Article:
Powerful Partners

Here's The Deal

Private-label agreements work for all types of inventors. But to succeed, you must find a company with a product line complementary to yours. Keep in mind that you don't want a private-label agreement with a company that already sells a competing product. Another consideration: Does that company sell to your target market? You should evaluate your potential partner by both size and breadth. Searcy wanted to partner with a company that had a strong presence in major discount and building-supply stores because they presented the largest potential volume for her product.

Searcy got her first lead while attending a how-to fair hosted by popular West Coast hardware retailer Orchard Supply Hardware. Her lead came when she met Hal Wrigley, president of Applied Concepts, located in Warrendale Pennsylvania, who private-labels a line of rubber grips to Sears. Searcy showed Wrigley her product, and got the name of the president of the ladder company that she's now negotiating with.

As Searcy found out, trade shows are an entrepreneur's best bet for meeting the right contacts. The best way to get started is by asking a company rep the following:

  • Do you know of any companies that sell products on a private-label basis?
  • Do you have any key contacts at those companies?
  • What do you think of my product, and do you think it could sell?
  • Can I use your name as a referral when I call to introduce myself

If you can, try to talk to a someone at one of the companies private-labeling products, rather than going through a middlemen. If the person at the company likes your idea, ask if they'll set up a meeting with decision-making executives at the company.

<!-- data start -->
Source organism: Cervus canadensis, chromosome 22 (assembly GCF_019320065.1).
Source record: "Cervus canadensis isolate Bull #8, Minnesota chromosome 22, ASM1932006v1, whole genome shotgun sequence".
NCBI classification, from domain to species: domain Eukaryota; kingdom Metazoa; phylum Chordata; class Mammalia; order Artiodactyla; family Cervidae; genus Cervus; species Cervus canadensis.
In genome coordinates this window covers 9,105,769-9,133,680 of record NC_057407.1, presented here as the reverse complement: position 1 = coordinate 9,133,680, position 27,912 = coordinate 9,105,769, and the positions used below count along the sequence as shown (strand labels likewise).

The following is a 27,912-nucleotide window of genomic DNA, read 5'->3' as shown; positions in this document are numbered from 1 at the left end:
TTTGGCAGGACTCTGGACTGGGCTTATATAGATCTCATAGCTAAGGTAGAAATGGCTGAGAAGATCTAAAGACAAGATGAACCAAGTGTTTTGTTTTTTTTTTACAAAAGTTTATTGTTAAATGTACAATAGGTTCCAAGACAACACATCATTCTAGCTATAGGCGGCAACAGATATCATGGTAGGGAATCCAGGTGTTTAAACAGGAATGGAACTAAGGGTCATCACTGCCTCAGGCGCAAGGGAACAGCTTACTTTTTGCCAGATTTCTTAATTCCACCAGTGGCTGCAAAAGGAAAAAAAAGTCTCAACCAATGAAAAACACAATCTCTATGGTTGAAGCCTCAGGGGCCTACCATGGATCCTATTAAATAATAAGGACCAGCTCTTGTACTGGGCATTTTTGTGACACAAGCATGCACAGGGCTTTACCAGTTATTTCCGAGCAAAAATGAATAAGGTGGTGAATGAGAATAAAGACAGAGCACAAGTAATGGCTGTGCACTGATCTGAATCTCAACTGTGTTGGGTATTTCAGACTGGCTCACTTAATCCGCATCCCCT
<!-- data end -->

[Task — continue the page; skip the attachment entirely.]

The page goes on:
Private-labeling typically constitutes a "win-win" proposition for both parties. The big drawback for the inventor is that he or she must take a lower margin. That's usually offset in two ways: first, because they won't have sales and marketing expenses, and second, because manufacturing costs typically drop by at least 10 percent once production quantities increase. Private-labeling just might be your ticket to success if you don't have the resources to get your product on the shelves of major chains. Instead of getting discouraged if your sales are low, seek out a private-label partner with the resources to shoot your sales to the next level and beyond.

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This article was originally published in the April 2000 print edition of Entrepreneur with the headline: Powerful Partners.

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